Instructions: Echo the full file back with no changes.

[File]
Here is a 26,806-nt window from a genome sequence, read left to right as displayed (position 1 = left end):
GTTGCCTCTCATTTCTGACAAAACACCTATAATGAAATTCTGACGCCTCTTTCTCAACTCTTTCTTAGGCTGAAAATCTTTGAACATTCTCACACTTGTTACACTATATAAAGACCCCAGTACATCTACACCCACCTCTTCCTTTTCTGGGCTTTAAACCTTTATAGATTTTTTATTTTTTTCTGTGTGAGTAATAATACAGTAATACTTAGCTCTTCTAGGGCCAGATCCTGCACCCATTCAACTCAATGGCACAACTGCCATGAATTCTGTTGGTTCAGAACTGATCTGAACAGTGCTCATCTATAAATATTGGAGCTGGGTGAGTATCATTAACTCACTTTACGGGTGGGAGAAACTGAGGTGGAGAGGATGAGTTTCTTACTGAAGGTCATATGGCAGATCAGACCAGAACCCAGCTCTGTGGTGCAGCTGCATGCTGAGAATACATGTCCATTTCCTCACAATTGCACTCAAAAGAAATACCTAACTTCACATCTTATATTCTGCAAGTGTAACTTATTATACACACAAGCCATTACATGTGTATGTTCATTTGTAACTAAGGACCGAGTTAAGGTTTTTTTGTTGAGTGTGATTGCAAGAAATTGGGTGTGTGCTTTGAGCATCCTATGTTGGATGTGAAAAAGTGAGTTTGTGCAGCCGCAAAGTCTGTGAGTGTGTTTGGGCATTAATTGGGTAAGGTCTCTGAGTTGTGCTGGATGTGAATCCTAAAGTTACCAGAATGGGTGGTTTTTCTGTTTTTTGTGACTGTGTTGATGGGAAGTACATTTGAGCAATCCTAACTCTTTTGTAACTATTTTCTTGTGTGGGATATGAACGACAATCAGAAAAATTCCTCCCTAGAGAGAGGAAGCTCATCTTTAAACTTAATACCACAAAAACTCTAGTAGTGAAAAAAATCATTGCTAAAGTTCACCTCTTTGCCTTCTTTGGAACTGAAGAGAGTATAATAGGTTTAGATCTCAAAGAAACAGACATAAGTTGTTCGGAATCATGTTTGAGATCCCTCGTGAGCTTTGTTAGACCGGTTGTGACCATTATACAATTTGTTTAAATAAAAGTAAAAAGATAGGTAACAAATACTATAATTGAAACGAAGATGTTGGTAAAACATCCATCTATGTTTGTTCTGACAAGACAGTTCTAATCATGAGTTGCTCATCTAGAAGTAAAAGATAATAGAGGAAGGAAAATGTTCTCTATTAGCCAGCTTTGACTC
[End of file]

Here is a 26,806-nt window from a genome sequence, read left to right as displayed (position 1 = left end):
GTTGCCTCTCATTTCTGACAAAACACCTATAATGAAATTCTGACGCCTCTTTCTCAACTCTTTCTTAGGCTGAAAATCTTTGAACATTCTCACACTTGTTACACTATATAAAGACCCCAGTACATCTACACCCACCTCTTCCTTTTCTGGGCTTTAAACCTTTATAGATTTTTTATTTTTTTCTGTGTGAGTAATAATACAGTAATACTTAGCTCTTCTAGGGCCAGATCCTGCACCCATTCAACTCAATGGCACAACTGCCATGAATTCTGTTGGTTCAGAACTGATCTGAACAGTGCTCATCTATAAATATTGGAGCTGGGTGAGTATCATTAACTCACTTTACGGGTGGGAGAAACTGAGGTGGAGAGGATGAGTTTCTTACTGAAGGTCATATGGCAGATCAGACCAGAACCCAGCTCTGTGGTGCAGCTGCATGCTGAGAATACATGTCCATTTCCTCACAATTGCACTCAAAAGAAATACCTAACTTCACATCTTATATTCTGCAAGTGTAACTTATTATACACACAAGCCATTACATGTGTATGTTCATTTGTAACTAAGGACCGAGTTAAGGTTTTTTTGTTGAGTGTGATTGCAAGAAATTGGGTGTGTGCTTTGAGCATCCTATGTTGGATGTGAAAAAGTGAGTTTGTGCAGCCGCAAAGTCTGTGAGTGTGTTTGGGCATTAATTGGGTAAGGTCTCTGAGTTGTGCTGGATGTGAATCCTAAAGTTACCAGAATGGGTGGTTTTTCTGTTTTTTGTGACTGTGTTGATGGGAAGTACATTTGAGCAATCCTAACTCTTTTGTAACTATTTTCTTGTGTGGGATATGAACGACAATCAGAAAAATTCCTCCCTAGAGAGAGGAAGCTCATCTTTAAACTTAATACCACAAAAACTCTAGTAGTGAAAAAAATCATTGCTAAAGTTCACCTCTTTGCCTTCTTTGGAACTGAAGAGAGTATAATAGGTTTAGATCTCAAAGAAACAGACATAAGTTGTTCGGAATCATGTTTGAGATCCCTCGTGAGCTTTGTTAGACCGGTTGTGACCATTATACAATTTGTTTAAATAAAAGTAAAAAGATAGGTAACAAATACTATAATTGAAACGAAGATGTTGGTAAAACATCCATCTATGTTTGTTCTGACAAGACAGTTCTAATCATGAGTTGCTCATCTAGAAGTAAAAGATAATAGAGGAAGGAAAATGTTCTCTATTAGCCAGCTTTGACTC